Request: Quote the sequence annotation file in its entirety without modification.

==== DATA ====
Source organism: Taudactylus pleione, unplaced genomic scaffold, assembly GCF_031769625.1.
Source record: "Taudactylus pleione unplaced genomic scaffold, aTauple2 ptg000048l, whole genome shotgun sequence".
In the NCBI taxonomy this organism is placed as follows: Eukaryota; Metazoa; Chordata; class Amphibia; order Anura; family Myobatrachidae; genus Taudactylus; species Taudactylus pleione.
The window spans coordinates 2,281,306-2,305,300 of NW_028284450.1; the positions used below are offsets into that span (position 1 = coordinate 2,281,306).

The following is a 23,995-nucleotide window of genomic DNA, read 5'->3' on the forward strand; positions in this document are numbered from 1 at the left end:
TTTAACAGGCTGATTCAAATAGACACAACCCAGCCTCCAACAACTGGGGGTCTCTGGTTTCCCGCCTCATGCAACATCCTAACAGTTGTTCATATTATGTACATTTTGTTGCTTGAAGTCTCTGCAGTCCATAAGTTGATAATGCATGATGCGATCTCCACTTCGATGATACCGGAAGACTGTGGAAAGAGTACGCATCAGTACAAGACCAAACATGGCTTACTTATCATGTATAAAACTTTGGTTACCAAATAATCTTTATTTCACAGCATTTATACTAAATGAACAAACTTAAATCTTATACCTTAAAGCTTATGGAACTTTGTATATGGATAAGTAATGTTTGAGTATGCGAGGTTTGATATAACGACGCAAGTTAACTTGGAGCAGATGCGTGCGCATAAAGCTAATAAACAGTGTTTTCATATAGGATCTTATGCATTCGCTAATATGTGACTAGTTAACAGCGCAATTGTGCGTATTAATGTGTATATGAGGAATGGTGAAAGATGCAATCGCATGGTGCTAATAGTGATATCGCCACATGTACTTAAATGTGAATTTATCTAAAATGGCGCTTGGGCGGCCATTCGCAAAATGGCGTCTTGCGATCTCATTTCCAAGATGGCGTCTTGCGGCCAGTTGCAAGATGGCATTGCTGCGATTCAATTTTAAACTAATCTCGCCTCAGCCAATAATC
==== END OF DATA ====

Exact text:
Source organism: Taudactylus pleione, unplaced genomic scaffold, assembly GCF_031769625.1.
Source record: "Taudactylus pleione unplaced genomic scaffold, aTauple2 ptg000048l, whole genome shotgun sequence".
In the NCBI taxonomy this organism is placed as follows: Eukaryota; Metazoa; Chordata; class Amphibia; order Anura; family Myobatrachidae; genus Taudactylus; species Taudactylus pleione.
The window spans coordinates 2,281,306-2,305,300 of NW_028284450.1; the positions used below are offsets into that span (position 1 = coordinate 2,281,306).

The following is a 23,995-nucleotide window of genomic DNA, read 5'->3' on the forward strand; positions in this document are numbered from 1 at the left end:
TTTAACAGGCTGATTCAAATAGACACAACCCAGCCTCCAACAACTGGGGGTCTCTGGTTTCCCGCCTCATGCAACATCCTAACAGTTGTTCATATTATGTACATTTTGTTGCTTGAAGTCTCTGCAGTCCATAAGTTGATAATGCATGATGCGATCTCCACTTCGATGATACCGGAAGACTGTGGAAAGAGTACGCATCAGTACAAGACCAAACATGGCTTACTTATCATGTATAAAACTTTGGTTACCAAATAATCTTTATTTCACAGCATTTATACTAAATGAACAAACTTAAATCTTATACCTTAAAGCTTATGGAACTTTGTATATGGATAAGTAATGTTTGAGTATGCGAGGTTTGATATAACGACGCAAGTTAACTTGGAGCAGATGCGTGCGCATAAAGCTAATAAACAGTGTTTTCATATAGGATCTTATGCATTCGCTAATATGTGACTAGTTAACAGCGCAATTGTGCGTATTAATGTGTATATGAGGAATGGTGAAAGATGCAATCGCATGGTGCTAATAGTGATATCGCCACATGTACTTAAATGTGAATTTATCTAAAATGGCGCTTGGGCGGCCATTCGCAAAATGGCGTCTTGCGATCTCATTTCCAAGATGGCGTCTTGCGGCCAGTTGCAAGATGGCATTGCTGCGATTCAATTTTAAACTAATCTCGCCTCAGCCAATAATC